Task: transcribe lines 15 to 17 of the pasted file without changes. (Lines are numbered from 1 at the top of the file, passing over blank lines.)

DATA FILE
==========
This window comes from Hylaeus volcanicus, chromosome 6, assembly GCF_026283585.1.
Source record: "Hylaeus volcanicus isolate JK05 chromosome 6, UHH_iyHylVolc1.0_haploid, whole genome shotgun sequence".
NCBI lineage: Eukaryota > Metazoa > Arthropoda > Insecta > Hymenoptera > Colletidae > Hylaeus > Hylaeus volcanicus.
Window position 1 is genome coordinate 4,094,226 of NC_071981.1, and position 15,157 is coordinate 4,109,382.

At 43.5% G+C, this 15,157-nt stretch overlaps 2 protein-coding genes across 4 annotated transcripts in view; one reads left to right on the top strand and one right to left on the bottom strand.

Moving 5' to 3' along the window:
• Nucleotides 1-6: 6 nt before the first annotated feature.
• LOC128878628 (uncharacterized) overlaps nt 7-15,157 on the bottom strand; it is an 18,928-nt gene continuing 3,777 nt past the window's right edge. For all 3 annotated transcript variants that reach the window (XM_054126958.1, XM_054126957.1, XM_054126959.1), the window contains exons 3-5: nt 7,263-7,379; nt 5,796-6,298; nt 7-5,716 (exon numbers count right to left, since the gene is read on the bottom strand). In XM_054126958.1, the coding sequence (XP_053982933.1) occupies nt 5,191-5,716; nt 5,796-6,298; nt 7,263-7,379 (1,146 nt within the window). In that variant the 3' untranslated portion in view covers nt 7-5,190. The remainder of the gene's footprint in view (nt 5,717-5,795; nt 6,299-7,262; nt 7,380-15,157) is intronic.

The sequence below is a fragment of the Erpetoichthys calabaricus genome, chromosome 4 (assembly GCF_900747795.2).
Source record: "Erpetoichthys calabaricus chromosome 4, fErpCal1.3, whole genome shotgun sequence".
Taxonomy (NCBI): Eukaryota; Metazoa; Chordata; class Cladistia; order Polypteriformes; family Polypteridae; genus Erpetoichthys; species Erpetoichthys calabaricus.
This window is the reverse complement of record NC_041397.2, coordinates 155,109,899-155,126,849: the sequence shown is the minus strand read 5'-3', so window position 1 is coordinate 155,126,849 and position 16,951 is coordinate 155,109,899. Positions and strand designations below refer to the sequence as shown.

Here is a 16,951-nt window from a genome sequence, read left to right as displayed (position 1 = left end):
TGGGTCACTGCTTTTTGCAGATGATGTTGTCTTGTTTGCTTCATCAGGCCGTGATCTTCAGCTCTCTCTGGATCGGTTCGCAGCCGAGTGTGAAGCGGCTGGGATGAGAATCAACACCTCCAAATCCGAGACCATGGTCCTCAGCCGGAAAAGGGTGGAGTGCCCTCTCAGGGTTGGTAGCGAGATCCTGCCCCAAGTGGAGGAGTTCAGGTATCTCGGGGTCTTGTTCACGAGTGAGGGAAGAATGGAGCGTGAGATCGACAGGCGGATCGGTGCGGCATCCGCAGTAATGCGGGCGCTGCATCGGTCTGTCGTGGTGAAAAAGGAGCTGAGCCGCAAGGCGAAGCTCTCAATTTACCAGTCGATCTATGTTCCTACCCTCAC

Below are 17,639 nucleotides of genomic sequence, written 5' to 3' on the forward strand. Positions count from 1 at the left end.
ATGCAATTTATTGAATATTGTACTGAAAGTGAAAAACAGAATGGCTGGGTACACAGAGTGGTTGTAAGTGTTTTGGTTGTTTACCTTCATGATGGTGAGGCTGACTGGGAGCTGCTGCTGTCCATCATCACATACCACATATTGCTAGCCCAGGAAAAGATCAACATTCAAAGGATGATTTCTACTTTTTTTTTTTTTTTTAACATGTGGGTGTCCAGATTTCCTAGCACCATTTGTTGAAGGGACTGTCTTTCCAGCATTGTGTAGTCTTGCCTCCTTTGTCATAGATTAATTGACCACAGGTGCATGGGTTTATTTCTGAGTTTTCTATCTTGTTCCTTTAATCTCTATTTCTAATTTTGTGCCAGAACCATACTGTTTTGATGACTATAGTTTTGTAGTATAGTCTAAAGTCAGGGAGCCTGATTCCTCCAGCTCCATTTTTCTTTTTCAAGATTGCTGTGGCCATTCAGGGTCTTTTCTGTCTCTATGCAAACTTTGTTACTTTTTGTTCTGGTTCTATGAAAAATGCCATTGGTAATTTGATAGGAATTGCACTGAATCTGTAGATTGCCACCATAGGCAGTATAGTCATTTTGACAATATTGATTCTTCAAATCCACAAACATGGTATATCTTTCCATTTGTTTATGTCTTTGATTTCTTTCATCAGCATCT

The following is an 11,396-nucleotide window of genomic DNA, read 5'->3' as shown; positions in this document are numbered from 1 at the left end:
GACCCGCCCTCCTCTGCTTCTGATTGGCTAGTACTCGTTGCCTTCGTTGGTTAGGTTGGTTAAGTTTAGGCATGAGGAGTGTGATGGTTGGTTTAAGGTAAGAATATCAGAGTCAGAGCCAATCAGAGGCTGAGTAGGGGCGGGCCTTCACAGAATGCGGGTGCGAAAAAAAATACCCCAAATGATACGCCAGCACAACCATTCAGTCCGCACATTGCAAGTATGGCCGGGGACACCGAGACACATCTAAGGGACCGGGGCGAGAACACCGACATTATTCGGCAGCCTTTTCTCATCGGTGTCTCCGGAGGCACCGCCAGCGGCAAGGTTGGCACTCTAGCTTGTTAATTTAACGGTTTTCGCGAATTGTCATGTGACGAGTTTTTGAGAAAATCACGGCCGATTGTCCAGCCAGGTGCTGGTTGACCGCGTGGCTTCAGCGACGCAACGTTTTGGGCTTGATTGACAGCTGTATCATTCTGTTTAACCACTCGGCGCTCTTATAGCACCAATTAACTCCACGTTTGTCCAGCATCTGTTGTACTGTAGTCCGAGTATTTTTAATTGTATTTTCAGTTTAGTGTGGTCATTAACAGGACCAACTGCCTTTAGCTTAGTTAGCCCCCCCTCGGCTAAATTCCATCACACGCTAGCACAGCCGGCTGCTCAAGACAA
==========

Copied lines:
Below are 17,639 nucleotides of genomic sequence, written 5' to 3' on the forward strand. Positions count from 1 at the left end.
ATGCAATTTATTGAATATTGTACTGAAAGTGAAAAACAGAATGGCTGGGTACACAGAGTGGTTGTAAGTGTTTTGGTTGTTTACCTTCATGATGGTGAGGCTGACTGGGAGCTGCTGCTGTCCATCATCACATACCACATATTGCTAGCCCAGGAAAAGATCAACATTCAAAGGATGATTTCTACTTTTTTTTTTTTTTTTAACATGTGGGTGTCCAGATTTCCTAGCACCATTTGTTGAAGGGACTGTCTTTCCAGCATTGTGTAGTCTTGCCTCCTTTGTCATAGATTAATTGACCACAGGTGCATGGGTTTATTTCTGAGTTTTCTATCTTGTTCCTTTAATCTCTATTTCTAATTTTGTGCCAGAACCATACTGTTTTGATGACTATAGTTTTGTAGTATAGTCTAAAGTCAGGGAGCCTGATTCCTCCAGCTCCATTTTTCTTTTTCAAGATTGCTGTGGCCATTCAGGGTCTTTTCTGTCTCTATGCAAACTTTGTTACTTTTTGTTCTGGTTCTATGAAAAATGCCATTGGTAATTTGATAGGAATTGCACTGAATCTGTAGATTGCCACCATAGGCAGTATAGTCATTTTGACAATATTGATTCTTCAAATCCACAAACATGGTATATCTTTCCATTTGTTTATGTCTTTGATTTCTTTCATCAGCATCT

The following is an 11,396-nucleotide window of genomic DNA, read 5'->3' as shown; positions in this document are numbered from 1 at the left end: